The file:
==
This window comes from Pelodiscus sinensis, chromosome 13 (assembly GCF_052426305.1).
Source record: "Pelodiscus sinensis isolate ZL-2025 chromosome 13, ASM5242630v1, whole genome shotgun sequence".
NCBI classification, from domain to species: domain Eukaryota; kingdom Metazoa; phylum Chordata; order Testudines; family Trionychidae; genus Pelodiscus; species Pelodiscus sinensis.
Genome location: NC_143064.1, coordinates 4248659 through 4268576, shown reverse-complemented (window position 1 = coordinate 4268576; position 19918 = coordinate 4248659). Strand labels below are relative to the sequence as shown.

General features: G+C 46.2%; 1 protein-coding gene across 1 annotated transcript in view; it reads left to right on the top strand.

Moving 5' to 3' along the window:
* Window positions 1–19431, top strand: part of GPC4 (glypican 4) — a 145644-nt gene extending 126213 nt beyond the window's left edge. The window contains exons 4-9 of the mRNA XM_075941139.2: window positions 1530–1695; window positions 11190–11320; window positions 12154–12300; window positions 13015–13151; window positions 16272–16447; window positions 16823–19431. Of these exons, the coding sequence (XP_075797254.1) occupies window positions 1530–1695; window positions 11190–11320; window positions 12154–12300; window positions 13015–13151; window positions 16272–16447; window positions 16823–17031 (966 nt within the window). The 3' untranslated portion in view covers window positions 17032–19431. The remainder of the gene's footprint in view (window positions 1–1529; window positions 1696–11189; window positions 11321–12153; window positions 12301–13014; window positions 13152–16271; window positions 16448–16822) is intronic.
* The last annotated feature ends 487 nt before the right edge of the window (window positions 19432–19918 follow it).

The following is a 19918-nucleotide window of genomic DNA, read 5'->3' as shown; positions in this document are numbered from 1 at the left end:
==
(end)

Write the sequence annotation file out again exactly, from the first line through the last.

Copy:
This window comes from Pelodiscus sinensis, chromosome 13 (assembly GCF_052426305.1).
Source record: "Pelodiscus sinensis isolate ZL-2025 chromosome 13, ASM5242630v1, whole genome shotgun sequence".
NCBI classification, from domain to species: domain Eukaryota; kingdom Metazoa; phylum Chordata; order Testudines; family Trionychidae; genus Pelodiscus; species Pelodiscus sinensis.
Genome location: NC_143064.1, coordinates 4248659 through 4268576, shown reverse-complemented (window position 1 = coordinate 4268576; position 19918 = coordinate 4248659). Strand labels below are relative to the sequence as shown.

General features: G+C 46.2%; 1 protein-coding gene across 1 annotated transcript in view; it reads left to right on the top strand.

Moving 5' to 3' along the window:
* Window positions 1–19431, top strand: part of GPC4 (glypican 4) — a 145644-nt gene extending 126213 nt beyond the window's left edge. The window contains exons 4-9 of the mRNA XM_075941139.2: window positions 1530–1695; window positions 11190–11320; window positions 12154–12300; window positions 13015–13151; window positions 16272–16447; window positions 16823–19431. Of these exons, the coding sequence (XP_075797254.1) occupies window positions 1530–1695; window positions 11190–11320; window positions 12154–12300; window positions 13015–13151; window positions 16272–16447; window positions 16823–17031 (966 nt within the window). The 3' untranslated portion in view covers window positions 17032–19431. The remainder of the gene's footprint in view (window positions 1–1529; window positions 1696–11189; window positions 11321–12153; window positions 12301–13014; window positions 13152–16271; window positions 16448–16822) is intronic.
* The last annotated feature ends 487 nt before the right edge of the window (window positions 19432–19918 follow it).

The following is a 19918-nucleotide window of genomic DNA, read 5'->3' as shown; positions in this document are numbered from 1 at the left end: